On October 23, a group of armed men wearing police uniforms reportedly raided a showroom of cars and made away with 3.4 million rupees and other important documents. “They were in six police vans and one bulletproof vehicle,” one Fazal Rehman wrote in an application submitted in the office of Senior Superintendent of Police (SSP) Malir the day after the incident. So far the culprits are traceless.

Some of the tribesmen also allege that the hardcore militants are at large in the city and police are harassing the common tribesmen. A tribesmen who recently shifted his business from Karachi to Rawalpindi said, “Earlier the tribesmen were compelled to pay extortion money to the militants and now the police have adopted the same profession”. He said that without paying a ‘safety fee’ to the police, no one can survive in Karachi. “In case of refusal, your house will be raided. Either you will be put behind bars or killed in fake encounter”.

Many of the Mehsud tribesmen, settled in Karachi since decades, are amongst the leading businessmen of the country. They are the owners of heavy machinery, transport companies and gasoline stations etc. More than 100 Mehsud tribesmen are members of the Karachi Chamber of Commerce. “Now the police are grabbing money from the businessmen and those who refuse are punished heavily,” he said.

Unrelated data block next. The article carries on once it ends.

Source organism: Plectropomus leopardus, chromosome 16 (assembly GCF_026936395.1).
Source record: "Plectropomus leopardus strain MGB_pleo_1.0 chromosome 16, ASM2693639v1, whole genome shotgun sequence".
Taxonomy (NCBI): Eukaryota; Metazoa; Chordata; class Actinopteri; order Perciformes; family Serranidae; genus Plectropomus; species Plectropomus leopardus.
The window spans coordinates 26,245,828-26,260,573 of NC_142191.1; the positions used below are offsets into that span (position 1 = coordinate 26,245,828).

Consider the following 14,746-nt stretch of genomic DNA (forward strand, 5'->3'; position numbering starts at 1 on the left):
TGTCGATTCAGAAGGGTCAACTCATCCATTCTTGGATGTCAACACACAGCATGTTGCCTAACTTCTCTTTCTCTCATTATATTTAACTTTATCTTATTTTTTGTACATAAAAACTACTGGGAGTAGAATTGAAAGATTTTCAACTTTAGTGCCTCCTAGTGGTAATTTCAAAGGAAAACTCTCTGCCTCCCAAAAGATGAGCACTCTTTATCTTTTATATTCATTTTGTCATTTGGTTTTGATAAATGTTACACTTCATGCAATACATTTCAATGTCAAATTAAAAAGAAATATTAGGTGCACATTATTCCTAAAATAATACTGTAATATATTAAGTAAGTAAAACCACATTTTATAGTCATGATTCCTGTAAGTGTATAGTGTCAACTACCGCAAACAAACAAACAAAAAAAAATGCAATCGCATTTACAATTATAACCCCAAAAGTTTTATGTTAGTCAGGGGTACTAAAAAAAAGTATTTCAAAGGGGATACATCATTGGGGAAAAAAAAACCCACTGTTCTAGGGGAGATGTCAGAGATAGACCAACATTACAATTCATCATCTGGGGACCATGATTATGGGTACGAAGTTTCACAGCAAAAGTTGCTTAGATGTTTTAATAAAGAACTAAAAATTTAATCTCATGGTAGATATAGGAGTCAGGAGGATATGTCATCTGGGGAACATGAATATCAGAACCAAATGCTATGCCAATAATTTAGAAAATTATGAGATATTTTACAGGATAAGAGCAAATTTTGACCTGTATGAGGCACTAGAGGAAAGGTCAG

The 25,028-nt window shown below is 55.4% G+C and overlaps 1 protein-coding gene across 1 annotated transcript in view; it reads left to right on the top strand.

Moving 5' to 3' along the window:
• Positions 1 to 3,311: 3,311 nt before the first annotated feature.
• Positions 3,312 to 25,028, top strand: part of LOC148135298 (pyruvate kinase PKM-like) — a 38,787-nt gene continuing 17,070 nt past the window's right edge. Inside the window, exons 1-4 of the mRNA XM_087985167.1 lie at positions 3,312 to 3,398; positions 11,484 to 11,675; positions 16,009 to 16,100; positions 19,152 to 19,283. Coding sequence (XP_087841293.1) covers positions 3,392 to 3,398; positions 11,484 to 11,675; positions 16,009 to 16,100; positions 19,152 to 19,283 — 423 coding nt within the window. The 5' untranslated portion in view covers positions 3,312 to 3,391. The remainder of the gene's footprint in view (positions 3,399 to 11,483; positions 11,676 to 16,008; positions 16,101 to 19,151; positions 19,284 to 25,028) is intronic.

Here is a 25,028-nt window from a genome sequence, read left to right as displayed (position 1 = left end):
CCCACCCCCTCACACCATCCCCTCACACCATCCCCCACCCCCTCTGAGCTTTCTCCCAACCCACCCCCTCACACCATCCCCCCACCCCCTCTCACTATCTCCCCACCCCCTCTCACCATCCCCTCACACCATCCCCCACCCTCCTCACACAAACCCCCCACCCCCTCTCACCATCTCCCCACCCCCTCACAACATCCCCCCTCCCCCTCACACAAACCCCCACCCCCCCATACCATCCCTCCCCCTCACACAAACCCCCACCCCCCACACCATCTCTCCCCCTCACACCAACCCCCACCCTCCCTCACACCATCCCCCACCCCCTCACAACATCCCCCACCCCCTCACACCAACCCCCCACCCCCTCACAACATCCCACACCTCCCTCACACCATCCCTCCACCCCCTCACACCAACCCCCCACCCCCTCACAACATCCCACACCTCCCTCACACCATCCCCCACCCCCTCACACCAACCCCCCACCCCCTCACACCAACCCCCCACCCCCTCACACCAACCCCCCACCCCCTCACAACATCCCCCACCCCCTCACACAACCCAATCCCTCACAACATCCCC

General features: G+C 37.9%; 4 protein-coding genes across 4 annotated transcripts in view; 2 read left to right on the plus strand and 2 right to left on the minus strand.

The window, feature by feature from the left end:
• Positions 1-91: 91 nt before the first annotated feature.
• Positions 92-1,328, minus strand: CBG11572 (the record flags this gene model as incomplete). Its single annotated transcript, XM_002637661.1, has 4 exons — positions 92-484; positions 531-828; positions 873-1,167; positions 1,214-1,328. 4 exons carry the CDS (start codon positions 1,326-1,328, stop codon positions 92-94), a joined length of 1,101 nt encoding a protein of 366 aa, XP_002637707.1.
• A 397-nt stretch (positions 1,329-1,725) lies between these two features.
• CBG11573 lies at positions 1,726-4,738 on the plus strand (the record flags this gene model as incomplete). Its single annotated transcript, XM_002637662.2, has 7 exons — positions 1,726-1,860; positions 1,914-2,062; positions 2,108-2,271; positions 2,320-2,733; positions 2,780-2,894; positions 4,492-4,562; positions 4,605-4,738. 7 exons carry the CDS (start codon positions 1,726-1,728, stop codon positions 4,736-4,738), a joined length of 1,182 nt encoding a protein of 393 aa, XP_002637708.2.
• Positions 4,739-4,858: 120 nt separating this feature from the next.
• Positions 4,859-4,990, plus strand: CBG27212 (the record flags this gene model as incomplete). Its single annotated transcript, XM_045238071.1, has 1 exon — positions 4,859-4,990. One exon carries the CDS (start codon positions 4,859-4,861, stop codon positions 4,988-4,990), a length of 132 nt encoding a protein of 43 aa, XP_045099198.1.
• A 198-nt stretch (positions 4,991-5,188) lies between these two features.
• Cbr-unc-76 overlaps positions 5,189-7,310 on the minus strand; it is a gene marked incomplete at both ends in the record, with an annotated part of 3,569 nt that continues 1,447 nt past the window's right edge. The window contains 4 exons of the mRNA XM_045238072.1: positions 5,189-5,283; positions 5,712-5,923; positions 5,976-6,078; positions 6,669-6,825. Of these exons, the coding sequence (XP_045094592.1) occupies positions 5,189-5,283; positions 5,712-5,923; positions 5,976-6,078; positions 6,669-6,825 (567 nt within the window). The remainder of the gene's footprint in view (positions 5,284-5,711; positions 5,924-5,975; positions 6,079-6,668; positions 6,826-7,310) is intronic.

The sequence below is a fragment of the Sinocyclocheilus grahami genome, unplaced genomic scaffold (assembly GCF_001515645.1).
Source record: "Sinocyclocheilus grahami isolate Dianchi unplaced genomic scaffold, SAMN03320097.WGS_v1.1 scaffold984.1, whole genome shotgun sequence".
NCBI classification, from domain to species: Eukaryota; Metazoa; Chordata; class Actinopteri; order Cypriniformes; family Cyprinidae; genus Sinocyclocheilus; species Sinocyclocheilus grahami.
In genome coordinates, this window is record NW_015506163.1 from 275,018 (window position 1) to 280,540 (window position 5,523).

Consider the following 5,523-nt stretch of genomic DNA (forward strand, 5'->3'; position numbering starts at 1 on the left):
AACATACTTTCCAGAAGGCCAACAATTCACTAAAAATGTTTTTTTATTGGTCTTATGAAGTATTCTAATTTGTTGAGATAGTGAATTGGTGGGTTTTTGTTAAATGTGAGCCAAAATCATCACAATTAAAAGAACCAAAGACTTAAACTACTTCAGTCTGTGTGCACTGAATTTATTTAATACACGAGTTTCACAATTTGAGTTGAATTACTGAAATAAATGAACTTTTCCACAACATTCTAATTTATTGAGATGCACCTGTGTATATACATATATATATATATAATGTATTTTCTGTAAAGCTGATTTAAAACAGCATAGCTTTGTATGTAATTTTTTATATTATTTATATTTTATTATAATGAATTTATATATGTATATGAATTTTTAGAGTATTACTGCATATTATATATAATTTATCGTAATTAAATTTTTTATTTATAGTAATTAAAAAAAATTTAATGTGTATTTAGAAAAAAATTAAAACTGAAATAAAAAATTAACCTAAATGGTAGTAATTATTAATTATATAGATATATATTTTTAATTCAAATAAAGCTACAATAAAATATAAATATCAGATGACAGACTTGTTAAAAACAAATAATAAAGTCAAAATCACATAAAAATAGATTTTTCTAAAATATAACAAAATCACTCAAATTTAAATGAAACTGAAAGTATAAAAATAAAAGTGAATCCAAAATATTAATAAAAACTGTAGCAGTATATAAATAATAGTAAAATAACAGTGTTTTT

Last Friday, November 14, JUI-F’s local leader Mufti Shah Faisal Mehsud was killed during an alleged encounter with the police. According to his family, he and his brother Noor Wali were picked from their homes in Surjani Town on August 23. After remaining in police custody for almost nine days “Noor Wali was released after paying Rs25,000” to the police as bribe. The police allegedly killed Mufti Faisal during an encounter in Quaidabad area of the city.

Recently, a jirga of Mehsud elders, headed by Maulana Jamaluddin, visited Karachi and met different officials of the Sindh government, including Chief Minister Syed Qaim Ali Shah, regarding the harassment of Mehsud tribesmen. The CM assured the jirga about the safety of the tribesmen and asked the latter to form a committee to help the government differentiate between militants and peaceful tribesmen. However, according to locals, no one is ready to be part of such a committee and thus endanger one’s life.

Earlier, some leaders representing the Awami National Party (ANP) were active in protecting the rights of the tribesmen in the city but they were eliminated by the militants. “At the moment everyone (representing the ANP) is worried about their own safety. There is no local leader to voice the tribesmen’s rights,” said Alam Mehsud, a resident of Sohrab Goth.

When contacted, Atiq Sheikh, the spokesperson of the Sindh police told The Nation, “There is no truth in such claims. Those with such objections should go to the courts, the media and police stations”. He said, “So far 138 policemen have been martyred in encounters with criminals while last year we lost 171 of our men. Real encounters are taking place and people from both sides (police and criminals) are being killed.”